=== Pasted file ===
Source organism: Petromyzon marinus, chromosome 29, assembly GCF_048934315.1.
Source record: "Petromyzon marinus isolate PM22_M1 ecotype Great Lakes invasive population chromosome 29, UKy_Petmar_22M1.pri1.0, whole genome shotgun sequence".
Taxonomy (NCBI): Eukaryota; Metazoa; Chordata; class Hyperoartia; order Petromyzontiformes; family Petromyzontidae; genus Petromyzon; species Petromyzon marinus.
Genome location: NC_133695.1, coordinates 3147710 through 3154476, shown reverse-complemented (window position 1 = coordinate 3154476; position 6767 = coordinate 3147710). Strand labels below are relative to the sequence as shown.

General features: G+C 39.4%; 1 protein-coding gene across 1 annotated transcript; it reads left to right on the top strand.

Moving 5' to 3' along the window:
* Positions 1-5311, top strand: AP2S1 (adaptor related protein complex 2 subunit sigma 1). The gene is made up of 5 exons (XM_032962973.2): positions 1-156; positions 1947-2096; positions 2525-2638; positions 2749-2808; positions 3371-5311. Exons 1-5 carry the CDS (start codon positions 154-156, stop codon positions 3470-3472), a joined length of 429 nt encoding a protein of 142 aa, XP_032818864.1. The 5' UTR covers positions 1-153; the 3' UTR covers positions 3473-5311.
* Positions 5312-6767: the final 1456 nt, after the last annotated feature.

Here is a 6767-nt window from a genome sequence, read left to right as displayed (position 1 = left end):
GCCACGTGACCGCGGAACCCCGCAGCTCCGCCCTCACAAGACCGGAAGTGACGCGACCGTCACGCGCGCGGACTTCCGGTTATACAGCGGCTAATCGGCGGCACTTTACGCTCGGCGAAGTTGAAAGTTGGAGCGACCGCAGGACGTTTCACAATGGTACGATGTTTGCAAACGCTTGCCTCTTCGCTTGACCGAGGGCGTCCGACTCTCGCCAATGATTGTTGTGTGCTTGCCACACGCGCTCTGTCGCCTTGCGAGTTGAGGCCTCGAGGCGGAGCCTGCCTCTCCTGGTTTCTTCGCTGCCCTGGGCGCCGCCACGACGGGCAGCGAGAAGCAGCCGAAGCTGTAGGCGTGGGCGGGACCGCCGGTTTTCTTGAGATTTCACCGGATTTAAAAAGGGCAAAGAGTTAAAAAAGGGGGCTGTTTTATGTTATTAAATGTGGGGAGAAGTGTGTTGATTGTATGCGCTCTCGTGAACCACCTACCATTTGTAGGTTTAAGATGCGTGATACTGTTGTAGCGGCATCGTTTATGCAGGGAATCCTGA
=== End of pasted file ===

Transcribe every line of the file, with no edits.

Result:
Source organism: Petromyzon marinus, chromosome 29, assembly GCF_048934315.1.
Source record: "Petromyzon marinus isolate PM22_M1 ecotype Great Lakes invasive population chromosome 29, UKy_Petmar_22M1.pri1.0, whole genome shotgun sequence".
Taxonomy (NCBI): Eukaryota; Metazoa; Chordata; class Hyperoartia; order Petromyzontiformes; family Petromyzontidae; genus Petromyzon; species Petromyzon marinus.
Genome location: NC_133695.1, coordinates 3147710 through 3154476, shown reverse-complemented (window position 1 = coordinate 3154476; position 6767 = coordinate 3147710). Strand labels below are relative to the sequence as shown.

General features: G+C 39.4%; 1 protein-coding gene across 1 annotated transcript; it reads left to right on the top strand.

Moving 5' to 3' along the window:
* Positions 1-5311, top strand: AP2S1 (adaptor related protein complex 2 subunit sigma 1). The gene is made up of 5 exons (XM_032962973.2): positions 1-156; positions 1947-2096; positions 2525-2638; positions 2749-2808; positions 3371-5311. Exons 1-5 carry the CDS (start codon positions 154-156, stop codon positions 3470-3472), a joined length of 429 nt encoding a protein of 142 aa, XP_032818864.1. The 5' UTR covers positions 1-153; the 3' UTR covers positions 3473-5311.
* Positions 5312-6767: the final 1456 nt, after the last annotated feature.

Here is a 6767-nt window from a genome sequence, read left to right as displayed (position 1 = left end):
GCCACGTGACCGCGGAACCCCGCAGCTCCGCCCTCACAAGACCGGAAGTGACGCGACCGTCACGCGCGCGGACTTCCGGTTATACAGCGGCTAATCGGCGGCACTTTACGCTCGGCGAAGTTGAAAGTTGGAGCGACCGCAGGACGTTTCACAATGGTACGATGTTTGCAAACGCTTGCCTCTTCGCTTGACCGAGGGCGTCCGACTCTCGCCAATGATTGTTGTGTGCTTGCCACACGCGCTCTGTCGCCTTGCGAGTTGAGGCCTCGAGGCGGAGCCTGCCTCTCCTGGTTTCTTCGCTGCCCTGGGCGCCGCCACGACGGGCAGCGAGAAGCAGCCGAAGCTGTAGGCGTGGGCGGGACCGCCGGTTTTCTTGAGATTTCACCGGATTTAAAAAGGGCAAAGAGTTAAAAAAGGGGGCTGTTTTATGTTATTAAATGTGGGGAGAAGTGTGTTGATTGTATGCGCTCTCGTGAACCACCTACCATTTGTAGGTTTAAGATGCGTGATACTGTTGTAGCGGCATCGTTTATGCAGGGAATCCTGA